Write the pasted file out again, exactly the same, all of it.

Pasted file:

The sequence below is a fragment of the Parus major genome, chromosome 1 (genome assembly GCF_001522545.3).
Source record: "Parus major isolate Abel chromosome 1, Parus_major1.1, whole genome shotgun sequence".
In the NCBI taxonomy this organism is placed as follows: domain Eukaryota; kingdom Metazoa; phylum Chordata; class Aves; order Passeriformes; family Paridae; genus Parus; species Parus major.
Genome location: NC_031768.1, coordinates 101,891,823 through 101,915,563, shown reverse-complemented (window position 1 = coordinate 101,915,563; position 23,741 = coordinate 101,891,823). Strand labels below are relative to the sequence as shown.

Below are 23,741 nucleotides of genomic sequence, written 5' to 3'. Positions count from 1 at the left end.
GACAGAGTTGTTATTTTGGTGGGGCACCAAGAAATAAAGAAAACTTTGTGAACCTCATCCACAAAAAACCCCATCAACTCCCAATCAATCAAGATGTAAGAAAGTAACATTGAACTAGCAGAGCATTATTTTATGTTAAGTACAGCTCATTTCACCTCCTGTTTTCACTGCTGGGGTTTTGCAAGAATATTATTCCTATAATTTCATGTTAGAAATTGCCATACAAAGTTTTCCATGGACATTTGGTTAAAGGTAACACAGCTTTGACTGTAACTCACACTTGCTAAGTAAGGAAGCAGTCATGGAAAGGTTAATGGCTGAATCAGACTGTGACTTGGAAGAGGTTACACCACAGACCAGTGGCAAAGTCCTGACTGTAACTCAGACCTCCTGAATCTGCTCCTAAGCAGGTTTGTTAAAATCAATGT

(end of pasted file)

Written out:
The sequence below is a fragment of the Parus major genome, chromosome 1 (genome assembly GCF_001522545.3).
Source record: "Parus major isolate Abel chromosome 1, Parus_major1.1, whole genome shotgun sequence".
In the NCBI taxonomy this organism is placed as follows: domain Eukaryota; kingdom Metazoa; phylum Chordata; class Aves; order Passeriformes; family Paridae; genus Parus; species Parus major.
Genome location: NC_031768.1, coordinates 101,891,823 through 101,915,563, shown reverse-complemented (window position 1 = coordinate 101,915,563; position 23,741 = coordinate 101,891,823). Strand labels below are relative to the sequence as shown.

Below are 23,741 nucleotides of genomic sequence, written 5' to 3'. Positions count from 1 at the left end.
GACAGAGTTGTTATTTTGGTGGGGCACCAAGAAATAAAGAAAACTTTGTGAACCTCATCCACAAAAAACCCCATCAACTCCCAATCAATCAAGATGTAAGAAAGTAACATTGAACTAGCAGAGCATTATTTTATGTTAAGTACAGCTCATTTCACCTCCTGTTTTCACTGCTGGGGTTTTGCAAGAATATTATTCCTATAATTTCATGTTAGAAATTGCCATACAAAGTTTTCCATGGACATTTGGTTAAAGGTAACACAGCTTTGACTGTAACTCACACTTGCTAAGTAAGGAAGCAGTCATGGAAAGGTTAATGGCTGAATCAGACTGTGACTTGGAAGAGGTTACACCACAGACCAGTGGCAAAGTCCTGACTGTAACTCAGACCTCCTGAATCTGCTCCTAAGCAGGTTTGTTAAAATCAATGT